What Do You Call A Fly Without Wings? …A Walk.

Okay, so this isn’t about flies but I needed a good insect joke to entice you. Now that I’ve got your attention, I’m going to talk about nature’s hotties: isopods (Figure 1).

Figure 1: Some ravishing young isopods in their natural habitat. Image from https://www.flickr.com/photos/pipsissiwa/3551113859

Figure 1: Some ravishing young isopods in their natural habitat. Image from https://www.flickr.com/photos/pipsissiwa/3551113859

This week’s class adventure was to head out in the rain to Pacific Spirit Regional Park in search of the ever-captivating isopods. These creatures are also known as woodlice, and are generally the bane of houseowners’ existence when the time comes for spring cleaning, because they enjoy hiding in dark spaces behind say the boxes in your garage. However, to a group of scientists such as ourselves, these little bundles of joy were (generally) met with excitement as we overturned every log we could in search of them.

After a half hour of extensive isopod-hunting, we headed back to the lab with our samples in hand to set about answering some burning scientific questions. After a brief pizza break (I realized later I had failed to wash my hands between isopod-catching and pizza-devouring…ah the life of a scientist), we subjected our captives to 3 different choice experiments. The results of only one of these tests showed a statistically significant result, which is that isopods prefer cold areas to warm ones. We determined this using very high-tech machinery: it involved a pathway out of aluminum foil stretching between two Ziploc bags filled with either warm water or ice…only the most advanced equipment out there! Placing one bug in at a time, we gave them each 2 minutes to pick a side. Through the magic of statistics, it was determined that the preference goes to cold habitats by a landslide. Somewhat surprising was our lack of a statistically significant preference between light and dark, or moist and dry environments. Considering we found (on average) almost 37 times more isopods underneath logs than on top (figure 2), I would expect them to show a distinct preference for dark, moist habitats. However, just because our data didn’t conclusively show this, that does not mean isopods truly don’t care where they hang out. We sampled one section of a single trail in Vancouver for a half hour—this by no means is meant to represent isopods far and wide. To me, this is one of the beauties of scientific research—though we can make hypotheses and provide support for certain conclusions, it is likely that we will never know the full truth behind any biological organism.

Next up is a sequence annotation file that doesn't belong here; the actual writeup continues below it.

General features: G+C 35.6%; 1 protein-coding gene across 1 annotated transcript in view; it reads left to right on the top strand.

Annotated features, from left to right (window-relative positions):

Isopod abundance in Pacific Spirit Regional Park on 09/24/15

Isopod abundance in Pacific Spirit Regional Park on 09/24/15

Watch the following video for an insight into some of the more exciting isopods out there: https://www.youtube.com/watch?v=EuHxD5HgtYM. *WARNING: PROFANITY*

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